So over here, I'll Alt+Click or Option+Click again to sample some different good pixels, and then I will click and drag in this direction, release, click and drag and release. I will sample one more time and I will click, drag and release here. So that's a pretty good result. But sometimes when you do this, the subject can look so perfect that it's almost unnatural. And that's why I like to put the patches down on separate layers, because now, with the eyes layer selected, I can go over to the Layers panel, go to the Opacity field and drag slightly to the left to reduce the opacity of the eyes layer.
And that brings back a little bit of the crow's feet and a little bit of the dark circles under her eyes, so she just looks natural. Now let's do a before and after by clicking the eye icon to the left of the eyes layer. That's how she looked a moment ago and here's how she looks with this application of the Healing Brush tool. There are times when the Healing Brush tool or the Spot Healing Brush tool can create a kind of a black splotchy appearance in the image. And that's because those tools are trying to blend the patch in with the skin.
So if I'm working right next to a dark area or if I'm over near the edge of a photo, I can get that kind of a dark splotch. So if I go into the image and make my brush a little bit bigger by pressing the Right Bracket key, and try to cover up these hairs at her hairline, by Alt+Clicking or Option+Clicking here to select some good pixels and then dragging over these hairs here, you can see that I just get a black splotch. I don't really get a nice patch. I'm going to undo by pressing Ctrl+Z on my keyboard or Command+Z on a Mac keyboard.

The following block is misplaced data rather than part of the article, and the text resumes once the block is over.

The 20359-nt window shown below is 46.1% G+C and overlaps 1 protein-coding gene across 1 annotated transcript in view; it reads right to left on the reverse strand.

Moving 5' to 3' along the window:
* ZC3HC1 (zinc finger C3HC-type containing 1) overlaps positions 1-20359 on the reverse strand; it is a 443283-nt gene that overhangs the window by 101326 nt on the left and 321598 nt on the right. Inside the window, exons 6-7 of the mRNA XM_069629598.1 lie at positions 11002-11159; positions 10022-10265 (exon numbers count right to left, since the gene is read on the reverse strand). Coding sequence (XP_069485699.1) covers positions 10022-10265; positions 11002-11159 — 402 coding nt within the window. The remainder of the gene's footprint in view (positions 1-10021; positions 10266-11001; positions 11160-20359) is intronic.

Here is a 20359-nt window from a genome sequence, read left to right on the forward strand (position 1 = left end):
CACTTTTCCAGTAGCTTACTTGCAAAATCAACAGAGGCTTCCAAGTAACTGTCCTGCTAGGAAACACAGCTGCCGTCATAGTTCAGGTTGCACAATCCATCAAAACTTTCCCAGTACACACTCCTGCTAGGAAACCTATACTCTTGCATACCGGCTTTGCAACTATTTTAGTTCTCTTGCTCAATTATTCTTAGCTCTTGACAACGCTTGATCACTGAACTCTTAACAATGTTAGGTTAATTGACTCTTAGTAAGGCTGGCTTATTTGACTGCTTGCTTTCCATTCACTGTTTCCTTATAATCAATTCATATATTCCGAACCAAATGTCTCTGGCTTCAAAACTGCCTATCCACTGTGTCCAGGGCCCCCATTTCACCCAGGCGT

So what's the solution in this case? Well one thing you can try is to use a different tool, the Clone Stamp tool which is very similar to the Healing Brush tool, except that the Clone Stamp tool doesn't try to blend its patches in with the surrounding image. I'll show you how to use that tool to avoid the black smudge problem in the next movie.